L.A. NOW

Southern California -- this just in

« Previous Post | L.A. NOW Home | Next Post »

Signs in Griffith Park warn visitors not to feed the wildlife

Concerned about the safety of park visitors, Los Angeles City Councilman Tom LaBonge on Monday erected the first of dozens of signs urging the public not to feed the wildlife in Griffith Park.

The decision was prompted after two visitors were bitten by coyotes in separate incidents in September, officials said. The two attacks initially sparked a controversial eradication effort in which hunters killed eight coyotes in the 4,210-acre park. The eradication effort ended in after two days.

Before climbing a ladder and bolting a sign off Zoo Drive, LaBonge said some people might think they’re helping the coyotes by feeding them scraps such as sandwiches or chicken bones, but they’re not.

“We have to respect the wildlife and nature to a greater degree,” LaBonge said. 

Feeding the coyotes is illegal and can carry a fine of up to $1,000 and jail time, LaBonge said.

More than 70 signs will be installed in the park, mainly in popular areas such as trailheads and picnic locations. LaBonge said the signs were a direct response to the eradication effort.

Gregory Randall, the wildlife specialist for the city, said it’s hard to gauge how many coyotes reside in Griffith Park, but that between 4,000 and 7,000 are believed to live in the Los Angeles area.

When the public feeds the animals, it disrupts their natural habitat, Randall said.

“They don’t need our help, they need to survive on their own,” he said.

Tom McCall, the principal grounds maintenance supervisor for the park, said the Thanksgiving holiday is one of the busier times of year for the park, especially when the weather is warm. The Griffith Observatory is expecting 12,000 to 15,000 visitors this weekend, he said.

LaBonge, who hikes in the park every day, said he often sees coyotes.

“I never feed them, we just say hi to each other,” he said.

--Nicole Santa Cruz

 
Comments () | Archives (11)

I cannot believe the city has to spend money on signs to enforce basic common sense and to remind people not to act in an idiotic manner.

I'd like a poodle to go, please...

Signed,
Wylie Coyote

They warn people about signs because of lawsuits. Who are they gonna sue the wilflife?

How about one sign at the entrance, and one at the exit? Is this too complicated for the city of L.A.? Oh!, I fogot that it has to be in 20 different languages!!!

How about one sign at the entrance, and one at the exit? Is this too complicated for the city of L.A.? Oh!, I fogot that it has to be in 20 different languages!!!

Why is being such sarcastic jerk so acceptable? I'm an L.A. native and I just bet that Mr. Finney is NOT. I'm so glad to live in a city with diversity and different cultures. If you don't like it here, Finney, there's plenty of places for white men who only speak English. You should move there. Leave LA to us people who like it here.

the city is looking for more fines! they need money.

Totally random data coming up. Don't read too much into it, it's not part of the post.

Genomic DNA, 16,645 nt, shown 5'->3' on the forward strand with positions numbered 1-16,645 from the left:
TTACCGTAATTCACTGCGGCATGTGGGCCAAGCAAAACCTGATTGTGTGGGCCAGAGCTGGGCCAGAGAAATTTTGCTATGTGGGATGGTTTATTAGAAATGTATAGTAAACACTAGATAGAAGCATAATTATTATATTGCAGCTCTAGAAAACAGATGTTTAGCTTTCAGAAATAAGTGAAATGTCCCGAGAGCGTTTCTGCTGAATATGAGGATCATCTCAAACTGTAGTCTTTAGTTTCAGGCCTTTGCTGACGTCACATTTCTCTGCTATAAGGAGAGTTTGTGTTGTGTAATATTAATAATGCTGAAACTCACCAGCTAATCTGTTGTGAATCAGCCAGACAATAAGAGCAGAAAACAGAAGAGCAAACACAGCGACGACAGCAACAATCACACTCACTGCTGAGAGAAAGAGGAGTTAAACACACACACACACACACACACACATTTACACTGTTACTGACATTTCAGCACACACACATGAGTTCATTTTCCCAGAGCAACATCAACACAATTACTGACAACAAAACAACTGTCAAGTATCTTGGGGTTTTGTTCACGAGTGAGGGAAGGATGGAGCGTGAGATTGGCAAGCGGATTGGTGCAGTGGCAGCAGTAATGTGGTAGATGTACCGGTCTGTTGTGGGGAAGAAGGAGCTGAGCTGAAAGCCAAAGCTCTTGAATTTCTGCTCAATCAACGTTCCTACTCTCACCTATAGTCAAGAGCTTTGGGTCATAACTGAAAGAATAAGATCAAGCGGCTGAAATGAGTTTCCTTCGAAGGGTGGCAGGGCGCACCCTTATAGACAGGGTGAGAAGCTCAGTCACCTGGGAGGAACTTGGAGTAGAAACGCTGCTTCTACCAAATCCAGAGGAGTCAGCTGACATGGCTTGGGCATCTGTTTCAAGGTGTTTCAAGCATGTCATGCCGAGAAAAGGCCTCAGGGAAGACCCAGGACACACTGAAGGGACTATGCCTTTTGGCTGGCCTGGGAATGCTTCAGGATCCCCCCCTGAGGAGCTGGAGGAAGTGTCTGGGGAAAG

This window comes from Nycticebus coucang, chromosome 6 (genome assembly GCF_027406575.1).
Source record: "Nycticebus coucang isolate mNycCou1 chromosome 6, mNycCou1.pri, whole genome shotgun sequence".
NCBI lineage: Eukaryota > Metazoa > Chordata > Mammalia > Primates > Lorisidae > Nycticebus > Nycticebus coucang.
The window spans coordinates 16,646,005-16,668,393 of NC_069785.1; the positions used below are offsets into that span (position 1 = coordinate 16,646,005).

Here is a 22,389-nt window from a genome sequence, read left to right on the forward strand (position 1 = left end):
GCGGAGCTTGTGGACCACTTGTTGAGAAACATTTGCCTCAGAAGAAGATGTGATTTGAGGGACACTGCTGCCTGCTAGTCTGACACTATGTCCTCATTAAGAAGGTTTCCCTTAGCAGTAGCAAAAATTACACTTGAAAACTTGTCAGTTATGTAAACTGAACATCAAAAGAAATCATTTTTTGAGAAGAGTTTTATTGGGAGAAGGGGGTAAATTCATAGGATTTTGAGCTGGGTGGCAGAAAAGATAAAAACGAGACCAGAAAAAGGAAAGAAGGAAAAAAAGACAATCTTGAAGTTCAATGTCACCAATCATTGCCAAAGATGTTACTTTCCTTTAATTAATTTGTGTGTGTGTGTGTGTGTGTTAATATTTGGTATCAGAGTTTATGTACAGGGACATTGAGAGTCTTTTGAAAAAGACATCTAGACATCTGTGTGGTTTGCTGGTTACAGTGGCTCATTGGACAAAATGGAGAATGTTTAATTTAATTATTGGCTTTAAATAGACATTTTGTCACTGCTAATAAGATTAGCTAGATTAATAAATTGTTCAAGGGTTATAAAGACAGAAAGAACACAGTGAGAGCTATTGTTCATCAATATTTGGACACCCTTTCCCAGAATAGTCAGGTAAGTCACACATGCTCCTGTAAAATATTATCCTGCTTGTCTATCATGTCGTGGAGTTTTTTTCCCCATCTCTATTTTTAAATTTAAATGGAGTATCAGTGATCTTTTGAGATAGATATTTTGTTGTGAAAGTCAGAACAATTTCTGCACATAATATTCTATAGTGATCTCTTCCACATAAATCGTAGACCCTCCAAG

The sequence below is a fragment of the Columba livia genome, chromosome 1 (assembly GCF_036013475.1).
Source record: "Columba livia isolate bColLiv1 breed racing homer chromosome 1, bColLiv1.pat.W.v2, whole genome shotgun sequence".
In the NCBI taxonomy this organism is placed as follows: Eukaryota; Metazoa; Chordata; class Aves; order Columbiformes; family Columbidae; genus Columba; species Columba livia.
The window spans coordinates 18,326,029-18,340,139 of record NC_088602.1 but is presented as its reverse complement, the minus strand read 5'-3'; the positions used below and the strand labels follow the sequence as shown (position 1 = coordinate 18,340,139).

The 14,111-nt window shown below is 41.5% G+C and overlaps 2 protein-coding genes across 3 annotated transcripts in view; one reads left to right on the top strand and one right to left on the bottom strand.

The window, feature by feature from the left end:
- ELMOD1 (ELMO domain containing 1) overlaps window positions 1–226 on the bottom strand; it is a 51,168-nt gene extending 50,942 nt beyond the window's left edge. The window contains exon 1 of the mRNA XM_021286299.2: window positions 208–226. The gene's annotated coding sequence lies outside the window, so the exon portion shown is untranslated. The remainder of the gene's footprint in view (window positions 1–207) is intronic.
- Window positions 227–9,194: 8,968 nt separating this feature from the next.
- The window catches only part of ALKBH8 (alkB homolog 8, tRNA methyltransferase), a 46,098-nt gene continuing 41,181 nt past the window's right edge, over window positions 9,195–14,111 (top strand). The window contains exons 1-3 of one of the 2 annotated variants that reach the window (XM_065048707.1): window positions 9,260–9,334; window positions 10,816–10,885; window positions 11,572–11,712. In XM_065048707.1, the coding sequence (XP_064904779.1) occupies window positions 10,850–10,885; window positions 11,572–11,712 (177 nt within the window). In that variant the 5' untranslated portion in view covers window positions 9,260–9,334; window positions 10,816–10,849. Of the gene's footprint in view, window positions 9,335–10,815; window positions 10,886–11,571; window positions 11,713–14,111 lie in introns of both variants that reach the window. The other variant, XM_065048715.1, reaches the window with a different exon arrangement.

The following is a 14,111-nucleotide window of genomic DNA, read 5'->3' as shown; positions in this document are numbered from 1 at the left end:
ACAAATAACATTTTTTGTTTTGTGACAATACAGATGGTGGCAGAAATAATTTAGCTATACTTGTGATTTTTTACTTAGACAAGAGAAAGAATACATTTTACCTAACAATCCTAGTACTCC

One language, please...English. Also, tell my neighbors not to feed the squirrels, and my other neighbor not to feed stray cats. Or maybe I should just move to a place where people have a a brain. Folks, encourage your neighbors to think about their actions. And encourage your representatives to make English the one, the only, and the official language of California.

C'mon guys, this is 2009 California. Even with the signs, someone will try to feed a coyote, get bitten, and have a 100 attorneys filing claims against the city.

la bonge
is it taking about city hall
dont feed bribes to city hall crooks

Many years ago, while returning from a ride, I found myself crossing the landfill at sunset. I was set upon by a pack of around 12 coyotes who slowly strolled across the fill to put themselves directly in my path, others surrounding me. They simply sat down and stared at me, blocking my way. I considered dismounting and looked for rocks, then thought it a bad idea. Then I remembered about kicking my horse, which was never a good idea. I kicked, he launched into his hi-ho Silver and away, and the coyotes parted, very slowly and only far enough for us to pass in a full tilt gallop. I was 15 at the time and well remember the creepy feeling. I wonder what would've happened if I'd been stupid enough to dismount...

Oh!, I FOGOT people like Brian Finney love to cowardly hide behind their computer screens and spew rascist sarcasm.

Considering the lousy grammar, Mr Finney is clearly unable to master ONE language, so he probably won't understand the signs in English anyhow.


Connect

Recommended on Facebook


Advertisement

In Case You Missed It...

Video

About L.A. Now
L.A. Now is the Los Angeles Times’ breaking news section for Southern California. It is produced by more than 80 reporters and editors in The Times’ Metro section, reporting from the paper’s downtown Los Angeles headquarters as well as bureaus in Costa Mesa, Long Beach, San Diego, San Francisco, Sacramento, Riverside, Ventura and West Los Angeles.
Have a story tip for L.A. Now?
Please send to newstips@latimes.com
Can I call someone with news?
Yes. The city desk number is (213) 237-7847.

Categories




Get Alerts on Your Mobile Phone

Sign me up for the following lists: